What celebrations are taking place and how can I get involved?

There are plenty of festivals happening all around the country which you can get involved with. Here they are per state.

New South Wales

Darling Harbour Fireworks
When: Every year, Sydney puts on a fireworks show, and this year, you can catch it on January 28 and February 4 at 9 pm in Darling Harbour.

Dragon Boat Races
When: Witness three days of dragon boat races and entertainment on Cockle Bay to usher in the Lunar New Year. The races will commence on January 27 and finish on January 29.

Lion Dances
When: Catch a traditional Lion Dance moving to the beat of a vigorous drum bringing good luck and fortune for the Lunar New Year. The dance performances will happen across Darling Harbour on Saturday, January 21, Sunday, January 22, and Sunday, February 4 and 5, around 6 pm and 9 pm.

Lunar New Year at Cirrus Dining
When: Barangaroo’s waterfront seafood restaurant, Cirrus, is celebrating the Year of the Rabbit with a special feast menu. Cirrus’ LNY menu is $128pp with optional wine pairing and is available from Saturday, January 21, to Sunday, February 5.

Auntie Philter
When: Hello Auntie’s owner and executive chef, Cuong Nguyen will be dishing out some of the most classic Vietnamese street foods with his mum, Linda. All of Philter’s favourites will be on offer, as well as Raspberry Pash Beer Slushies and other cocktails being served at the Philter Brewing rooftop bar on Sunday, January 22 and Sunday, January 29.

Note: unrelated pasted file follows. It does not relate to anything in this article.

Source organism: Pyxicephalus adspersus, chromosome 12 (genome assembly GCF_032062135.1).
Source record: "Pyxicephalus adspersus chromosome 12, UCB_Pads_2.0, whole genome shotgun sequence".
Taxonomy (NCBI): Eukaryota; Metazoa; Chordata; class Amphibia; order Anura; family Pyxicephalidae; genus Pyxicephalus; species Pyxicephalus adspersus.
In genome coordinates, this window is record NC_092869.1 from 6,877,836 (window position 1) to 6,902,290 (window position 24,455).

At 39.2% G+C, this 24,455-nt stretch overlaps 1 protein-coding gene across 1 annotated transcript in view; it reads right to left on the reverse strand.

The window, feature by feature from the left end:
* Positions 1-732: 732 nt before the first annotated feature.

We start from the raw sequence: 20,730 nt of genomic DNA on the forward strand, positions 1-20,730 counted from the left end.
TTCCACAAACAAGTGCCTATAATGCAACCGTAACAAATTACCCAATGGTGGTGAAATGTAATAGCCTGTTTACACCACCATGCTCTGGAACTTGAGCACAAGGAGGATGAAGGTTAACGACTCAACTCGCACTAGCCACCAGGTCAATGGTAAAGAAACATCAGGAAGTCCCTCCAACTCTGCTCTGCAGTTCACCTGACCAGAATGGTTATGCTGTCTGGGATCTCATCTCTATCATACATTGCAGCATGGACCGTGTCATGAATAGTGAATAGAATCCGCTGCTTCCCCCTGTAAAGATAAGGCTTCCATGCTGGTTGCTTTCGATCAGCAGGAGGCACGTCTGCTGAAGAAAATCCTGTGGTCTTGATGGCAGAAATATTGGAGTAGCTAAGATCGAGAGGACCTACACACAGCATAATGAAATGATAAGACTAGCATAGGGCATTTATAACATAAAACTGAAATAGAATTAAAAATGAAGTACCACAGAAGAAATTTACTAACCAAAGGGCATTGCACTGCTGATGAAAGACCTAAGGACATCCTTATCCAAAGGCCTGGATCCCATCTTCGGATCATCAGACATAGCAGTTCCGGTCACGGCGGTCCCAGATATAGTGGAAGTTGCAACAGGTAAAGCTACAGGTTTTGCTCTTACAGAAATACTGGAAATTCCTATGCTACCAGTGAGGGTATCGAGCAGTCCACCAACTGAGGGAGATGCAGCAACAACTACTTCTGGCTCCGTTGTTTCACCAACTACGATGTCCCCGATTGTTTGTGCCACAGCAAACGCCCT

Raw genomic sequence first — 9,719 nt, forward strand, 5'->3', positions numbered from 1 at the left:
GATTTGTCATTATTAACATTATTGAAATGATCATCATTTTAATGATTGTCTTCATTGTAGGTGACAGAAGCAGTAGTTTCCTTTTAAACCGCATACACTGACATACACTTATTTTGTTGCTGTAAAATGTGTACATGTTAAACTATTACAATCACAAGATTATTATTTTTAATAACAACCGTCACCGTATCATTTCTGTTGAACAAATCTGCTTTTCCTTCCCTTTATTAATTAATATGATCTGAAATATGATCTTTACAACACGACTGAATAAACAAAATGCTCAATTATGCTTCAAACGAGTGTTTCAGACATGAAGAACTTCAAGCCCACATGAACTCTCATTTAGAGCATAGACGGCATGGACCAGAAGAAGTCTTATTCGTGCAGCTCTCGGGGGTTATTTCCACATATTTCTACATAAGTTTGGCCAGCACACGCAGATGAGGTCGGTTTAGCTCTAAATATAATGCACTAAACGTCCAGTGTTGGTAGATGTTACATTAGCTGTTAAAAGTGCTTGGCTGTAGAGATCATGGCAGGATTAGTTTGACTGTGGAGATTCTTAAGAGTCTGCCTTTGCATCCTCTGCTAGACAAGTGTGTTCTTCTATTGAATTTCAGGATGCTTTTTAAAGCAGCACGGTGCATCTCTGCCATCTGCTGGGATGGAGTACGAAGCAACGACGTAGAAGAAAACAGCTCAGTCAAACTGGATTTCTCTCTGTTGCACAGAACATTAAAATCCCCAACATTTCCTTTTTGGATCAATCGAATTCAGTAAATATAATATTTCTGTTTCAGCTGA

Lunar New Year Festival
When: Ring in the Lunar New Year with food, music, arts, and more on Sunday, January 22, from 10 am to 9 pm.

Lunar New Year at the National Gallery of Victoria
When: Celebrate the year of the rabbit at the National Gallery of Victoria’s festival of art, food, and art-making activities for everyone from 10 am-5 pm.


BriAsia Festival
When: From February 1-19, Brisbane will come alive with performances, including lion dances and martial arts displays. There will be street food, workshops, comedy and more.

South Australia

Chinatown Adelaide Street Party
When: Adelaide is set to hose a fun-filled day celebrating the Chinese New Year on Saturday, January 28, from 12 pm to 9 pm.

Western Australia

Crown Perth
When: Across January and February, Crown Perth hosts free live entertainment, including colourful lion dances, roving mascots, and drumming performances. The restaurants will also throw banquets and menus dedicated to the Lunar New Year.